Lawson writes . . . sharing thoughts and memories

January 23, 2011

Memory Like An Elephant

Filed under: Uncategorized — lawsonjolly @ 5:00 am

I love elephants!  I always dreamed that I could be rich enough to have a large compound where I could have an elephant!  Of course, they are the most expensive animal to care for.  An elephant can eat several hundred pounds of food a day!

I loved elephants as a young boy.  I can remember going with my dad when the Barnum Bailey train would arrive and they would parade the animals —  especially, the elephants —  down the streets to the big lot where the circus would be held.  The elephants were the power to raise the tent poles, as well as move other materials.

During those years, Jumbo was the most famous elephant in the world!  A large African elephant that was always the delight of the crowd!  African elephants are my choice.  There are also Asian elephants.  There is a difference in the two:  over-all size, shape of the head, shape of the back, length of tusk, number of fingers at end of the trunk, and the size of the ears.

The African elephant is the largest.  They weigh an average of 12,000 pounds, though the record weight is 22,000 pounds!  Elephants are social animals.  They can communicate with one another, and they are excellent swimmers.  With the two fingers at the end of the trunk, they can pick a delicate flower without crushing it.

They are indeed wonderful and fascinating animals. But, is it true what many have said?  “An elephant never forgets!”

Elephants, indeed, rank among the smartest in the animal kingdom.  Some believe it is the size of the brain compared to body weight.  Other studies cannot give the reason for their intelligence, but it is confirmed that they reason and remember.

There is evidence where certain villages were attacked by elephants and the studies conclude it was those villages where the men hunted and abused the elephants.  The elephants remembered and seemingly planned the attacks.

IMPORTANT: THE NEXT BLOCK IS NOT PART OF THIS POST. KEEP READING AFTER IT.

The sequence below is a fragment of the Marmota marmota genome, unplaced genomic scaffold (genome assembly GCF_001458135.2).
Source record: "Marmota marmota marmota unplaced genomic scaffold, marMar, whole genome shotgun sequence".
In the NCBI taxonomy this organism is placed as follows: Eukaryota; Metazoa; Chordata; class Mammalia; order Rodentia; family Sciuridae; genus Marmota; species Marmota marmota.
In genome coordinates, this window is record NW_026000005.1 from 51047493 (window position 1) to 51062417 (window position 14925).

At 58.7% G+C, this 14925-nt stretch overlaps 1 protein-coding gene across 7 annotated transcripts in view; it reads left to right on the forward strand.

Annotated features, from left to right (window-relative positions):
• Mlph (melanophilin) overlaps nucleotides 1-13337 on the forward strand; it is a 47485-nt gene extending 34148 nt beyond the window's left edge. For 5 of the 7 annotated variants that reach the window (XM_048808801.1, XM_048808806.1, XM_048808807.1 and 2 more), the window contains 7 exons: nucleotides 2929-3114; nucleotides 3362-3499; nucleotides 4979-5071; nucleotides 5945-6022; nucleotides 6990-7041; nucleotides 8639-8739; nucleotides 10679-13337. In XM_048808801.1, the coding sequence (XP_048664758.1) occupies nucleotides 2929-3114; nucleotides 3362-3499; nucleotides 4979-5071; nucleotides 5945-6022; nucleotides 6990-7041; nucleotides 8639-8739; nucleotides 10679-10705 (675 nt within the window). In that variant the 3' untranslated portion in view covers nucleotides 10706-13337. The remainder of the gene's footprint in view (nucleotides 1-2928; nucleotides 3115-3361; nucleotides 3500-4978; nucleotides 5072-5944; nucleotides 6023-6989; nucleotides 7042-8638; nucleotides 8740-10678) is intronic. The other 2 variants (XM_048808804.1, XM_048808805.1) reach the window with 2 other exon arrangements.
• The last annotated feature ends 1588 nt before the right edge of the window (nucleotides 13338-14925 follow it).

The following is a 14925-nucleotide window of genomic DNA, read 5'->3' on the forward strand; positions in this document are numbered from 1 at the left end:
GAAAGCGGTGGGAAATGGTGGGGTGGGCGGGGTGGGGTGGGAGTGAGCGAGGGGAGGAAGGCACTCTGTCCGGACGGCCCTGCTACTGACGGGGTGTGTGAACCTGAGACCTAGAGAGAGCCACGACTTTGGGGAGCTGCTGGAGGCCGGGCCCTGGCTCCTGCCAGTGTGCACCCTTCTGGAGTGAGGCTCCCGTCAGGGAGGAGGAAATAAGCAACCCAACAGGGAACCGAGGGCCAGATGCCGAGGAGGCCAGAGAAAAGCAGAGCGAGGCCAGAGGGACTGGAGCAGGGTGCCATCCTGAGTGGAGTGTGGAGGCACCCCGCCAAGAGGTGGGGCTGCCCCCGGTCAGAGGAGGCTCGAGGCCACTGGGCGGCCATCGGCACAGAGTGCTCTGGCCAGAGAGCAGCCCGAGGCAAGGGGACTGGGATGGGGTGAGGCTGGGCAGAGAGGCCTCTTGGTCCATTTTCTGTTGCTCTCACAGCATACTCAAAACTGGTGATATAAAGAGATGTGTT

Elephants remember injuries and hold grudges against those who have mistreated them.  There are more injuries among trainers and keepers of elephants than any other animals.  Evidence suggests that the elephants remember trainers and keepers who mistreated them even years after being separated.

If there is one characteristic most humans share with elephants, it is the remembrance of being hurt, injured or abused by someone.  Many people carry with them throughout life the memory of such.  It may be from an adult or some childhood friend.  It may have been a physical attack or simply verbal.  It might have been someone who laughed or ridiculed an act or our appearance on a certain day.

That person may not have any recollection of their action, but the one offended or hurt has never forgotten.  The elephant often seeks revenge upon remembrance of being mistreated —  perhaps some of us do likewise.

Someone says, “Forgive and forget.”  Sounds easy!  We will probably never forget . . . but we can forgive.  And unless we forgive, we imprison ourselves with emotions, anger, and even a desire for revenge.  If we forgive, then when we  do recall the mistreatment, it will not have the same emotion of anger and resentment. 

It seems we have an ability the elephant does not have.  That is the ability to forgive . . . ! 

” . . . if you hold anything against anyone, forgive him . . . .”  (Mark 11:25)

Lawson

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